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The Metaphysical Club
The Metaphysical Club
Author: Louis Menand
Winner of the 2002 Pulitzer Prize for HistoryA riveting, original book about the creation of modern American thought. — The Metaphysical Club was an informal group that met in Cambridge, Massachusetts, in 1872, to talk about ideas. Its members included Oliver Well Holmes, Jr., future associate justice of the United States Supreme ...  more »
ISBN-13: 9780007126903
ISBN-10: 0007126905
Publication Date: 5/20/2002
Pages: 560
Edition: New Ed
Rating:
  • Currently 5/5 Stars.
 1

5 stars, based on 1 rating
Publisher: Flamingo
Book Type: Paperback
Other Versions: Hardcover, Audio Cassette, Audio CD
Members Wishing: 1
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reviewed The Metaphysical Club on
Helpful Score: 2
This is an extraordinarily rich account of the development of pragmatism - the basis for modern liberalism. Menand deals with topics as diverse as The Civil War, The Pullman Strike, Thermodynamics, Law, Politics, and the outcome of an inheritance dispute, and ties them all together into a synthesis of the ideas that undergird the New Deal, the Great Society, and modern liberal thought.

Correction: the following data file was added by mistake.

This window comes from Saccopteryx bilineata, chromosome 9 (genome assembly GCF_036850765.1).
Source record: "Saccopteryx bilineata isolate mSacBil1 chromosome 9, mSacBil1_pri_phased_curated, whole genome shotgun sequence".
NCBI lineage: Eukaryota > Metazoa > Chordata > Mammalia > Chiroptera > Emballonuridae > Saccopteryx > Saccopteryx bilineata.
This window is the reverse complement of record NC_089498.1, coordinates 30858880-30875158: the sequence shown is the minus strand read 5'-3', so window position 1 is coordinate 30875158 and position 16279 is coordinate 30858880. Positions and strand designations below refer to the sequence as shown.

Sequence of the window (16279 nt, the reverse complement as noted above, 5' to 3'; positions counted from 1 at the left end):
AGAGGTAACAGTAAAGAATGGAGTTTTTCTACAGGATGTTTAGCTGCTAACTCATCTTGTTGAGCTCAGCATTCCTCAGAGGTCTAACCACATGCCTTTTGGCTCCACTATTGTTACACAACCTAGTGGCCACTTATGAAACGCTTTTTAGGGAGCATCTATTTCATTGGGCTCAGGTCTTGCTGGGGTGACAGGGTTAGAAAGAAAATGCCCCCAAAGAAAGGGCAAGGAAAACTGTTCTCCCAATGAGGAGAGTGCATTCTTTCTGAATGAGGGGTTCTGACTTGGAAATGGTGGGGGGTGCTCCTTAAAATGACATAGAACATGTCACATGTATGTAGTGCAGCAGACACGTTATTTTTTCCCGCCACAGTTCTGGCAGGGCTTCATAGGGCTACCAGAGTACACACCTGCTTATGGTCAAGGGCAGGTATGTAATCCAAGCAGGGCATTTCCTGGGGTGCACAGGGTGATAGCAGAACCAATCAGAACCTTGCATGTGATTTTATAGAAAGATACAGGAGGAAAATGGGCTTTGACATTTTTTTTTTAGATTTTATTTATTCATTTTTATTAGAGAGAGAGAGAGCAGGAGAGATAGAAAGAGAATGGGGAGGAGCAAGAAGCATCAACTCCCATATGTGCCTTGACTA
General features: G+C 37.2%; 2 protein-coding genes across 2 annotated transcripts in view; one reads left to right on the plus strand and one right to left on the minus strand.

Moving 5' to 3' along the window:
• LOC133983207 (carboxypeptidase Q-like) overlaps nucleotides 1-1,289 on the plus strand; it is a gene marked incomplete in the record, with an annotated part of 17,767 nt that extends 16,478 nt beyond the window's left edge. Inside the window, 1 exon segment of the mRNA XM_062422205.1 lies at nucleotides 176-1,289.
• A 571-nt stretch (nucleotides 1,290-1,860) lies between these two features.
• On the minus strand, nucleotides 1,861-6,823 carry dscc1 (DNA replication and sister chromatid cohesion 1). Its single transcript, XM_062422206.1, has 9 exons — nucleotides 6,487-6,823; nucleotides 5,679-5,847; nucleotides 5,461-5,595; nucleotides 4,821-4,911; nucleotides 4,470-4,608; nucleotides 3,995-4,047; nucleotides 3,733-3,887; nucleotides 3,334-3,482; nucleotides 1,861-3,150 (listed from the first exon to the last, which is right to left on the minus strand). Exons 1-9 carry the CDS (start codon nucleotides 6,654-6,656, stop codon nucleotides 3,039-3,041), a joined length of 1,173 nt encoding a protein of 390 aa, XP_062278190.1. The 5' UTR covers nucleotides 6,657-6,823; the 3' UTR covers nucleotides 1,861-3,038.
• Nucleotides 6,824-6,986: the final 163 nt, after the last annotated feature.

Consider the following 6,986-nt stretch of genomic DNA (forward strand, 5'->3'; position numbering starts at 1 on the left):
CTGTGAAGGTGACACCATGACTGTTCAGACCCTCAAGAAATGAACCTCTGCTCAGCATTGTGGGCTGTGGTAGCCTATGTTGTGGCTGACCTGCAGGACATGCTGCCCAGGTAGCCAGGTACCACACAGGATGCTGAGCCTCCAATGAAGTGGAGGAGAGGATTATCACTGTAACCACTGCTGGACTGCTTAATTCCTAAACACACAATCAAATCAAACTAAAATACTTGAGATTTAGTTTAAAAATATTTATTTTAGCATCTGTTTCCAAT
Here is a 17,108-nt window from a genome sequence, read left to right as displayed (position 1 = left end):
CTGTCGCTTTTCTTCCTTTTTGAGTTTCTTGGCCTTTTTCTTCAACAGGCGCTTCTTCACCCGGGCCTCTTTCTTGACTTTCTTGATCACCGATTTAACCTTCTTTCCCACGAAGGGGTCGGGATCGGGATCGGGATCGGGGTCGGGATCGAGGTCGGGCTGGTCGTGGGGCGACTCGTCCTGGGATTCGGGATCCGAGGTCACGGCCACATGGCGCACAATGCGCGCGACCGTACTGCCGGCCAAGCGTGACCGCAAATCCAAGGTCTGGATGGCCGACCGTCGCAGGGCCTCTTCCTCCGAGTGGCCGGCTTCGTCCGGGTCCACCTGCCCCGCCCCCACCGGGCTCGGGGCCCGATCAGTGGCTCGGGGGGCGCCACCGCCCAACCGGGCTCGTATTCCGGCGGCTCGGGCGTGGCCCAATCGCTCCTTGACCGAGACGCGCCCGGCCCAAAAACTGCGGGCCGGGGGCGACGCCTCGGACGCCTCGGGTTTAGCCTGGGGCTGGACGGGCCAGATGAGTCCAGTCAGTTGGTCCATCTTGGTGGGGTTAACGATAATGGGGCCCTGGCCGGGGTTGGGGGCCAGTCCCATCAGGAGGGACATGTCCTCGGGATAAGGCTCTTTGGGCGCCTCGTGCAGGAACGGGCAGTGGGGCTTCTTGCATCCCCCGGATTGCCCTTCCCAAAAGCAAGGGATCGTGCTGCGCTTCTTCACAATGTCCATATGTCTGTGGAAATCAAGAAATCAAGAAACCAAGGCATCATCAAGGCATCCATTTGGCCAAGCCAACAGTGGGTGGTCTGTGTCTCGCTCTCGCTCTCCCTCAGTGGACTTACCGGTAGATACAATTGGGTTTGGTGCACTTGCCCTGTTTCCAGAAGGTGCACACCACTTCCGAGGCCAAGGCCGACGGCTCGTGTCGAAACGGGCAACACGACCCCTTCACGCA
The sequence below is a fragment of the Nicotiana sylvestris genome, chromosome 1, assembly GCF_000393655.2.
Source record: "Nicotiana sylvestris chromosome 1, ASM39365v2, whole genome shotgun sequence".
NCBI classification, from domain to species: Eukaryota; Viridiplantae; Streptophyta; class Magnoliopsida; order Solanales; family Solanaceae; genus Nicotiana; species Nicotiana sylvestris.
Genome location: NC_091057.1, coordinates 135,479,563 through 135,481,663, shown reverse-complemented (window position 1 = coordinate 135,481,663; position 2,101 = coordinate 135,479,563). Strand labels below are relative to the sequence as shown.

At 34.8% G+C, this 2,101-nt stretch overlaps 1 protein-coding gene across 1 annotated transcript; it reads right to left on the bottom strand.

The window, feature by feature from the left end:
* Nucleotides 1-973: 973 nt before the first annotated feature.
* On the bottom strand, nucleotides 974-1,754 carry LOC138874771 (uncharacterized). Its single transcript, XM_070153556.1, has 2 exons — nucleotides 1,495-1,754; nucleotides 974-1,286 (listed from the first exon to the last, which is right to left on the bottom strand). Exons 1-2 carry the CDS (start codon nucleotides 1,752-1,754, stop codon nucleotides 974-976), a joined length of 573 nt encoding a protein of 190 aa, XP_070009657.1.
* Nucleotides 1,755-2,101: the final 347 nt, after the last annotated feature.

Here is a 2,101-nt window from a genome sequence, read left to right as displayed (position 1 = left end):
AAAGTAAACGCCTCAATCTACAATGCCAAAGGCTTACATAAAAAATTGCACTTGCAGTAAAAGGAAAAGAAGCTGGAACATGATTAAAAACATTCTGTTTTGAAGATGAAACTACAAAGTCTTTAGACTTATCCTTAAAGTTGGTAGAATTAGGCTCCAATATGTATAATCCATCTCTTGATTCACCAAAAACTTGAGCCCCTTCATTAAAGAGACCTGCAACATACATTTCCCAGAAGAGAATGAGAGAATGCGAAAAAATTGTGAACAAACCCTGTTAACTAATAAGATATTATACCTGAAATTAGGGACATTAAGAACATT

This is not an argument for liberalism, rather it is an account of where it cam from. Don't expect one of those political tracts that fill up the bookshelves in Borders - "Dramatic Phrase: the danger to America from ______", etc. This is thorough, academic, intelligent work that is never glib, never trite, and always engaging.
reviewed The Metaphysical Club on + 39 more book reviews
Helpful Score: 1
As the cover promises The Metaphysical Club truly is the story of ideas in America. It follows the arc of four great thinkers from William James to John Dewey. The reader not only participates in their developing schools of thought (i.e., James Pragmatism) but the political, historical, and cultural contexts that framed these ideas.

Personally, it was fascinating to watch the seeds of postmodernism begin to germinate in American thought very much earlier than I had realized. It was also quite enlightening to watch how great philosophical foundations are so easily torn down and built up by men who almost unfailingly have a hubris and arrogance about their own framing of truth. Many of these great thinkers propagate their ideas with the same assurance as if they were astronomers discovering new galaxies with the Hubble telescope. My nagging sense was that their ideas seemed plucked from thin air. I came away from this book with the following caution about Metaphysics in general Buyer Beware.

Lest those who identify themselves as more rationalist in their approach, this book also serves as a caution that the boundary between physics and metaphysics is not as clear as one might think and is influenced in surprising degrees by politics, culture, and sheer randomness.

For these and many other reasons, I found this book educational on so many layers. In particular, those who like history or philosophy will find this a fascinating read.
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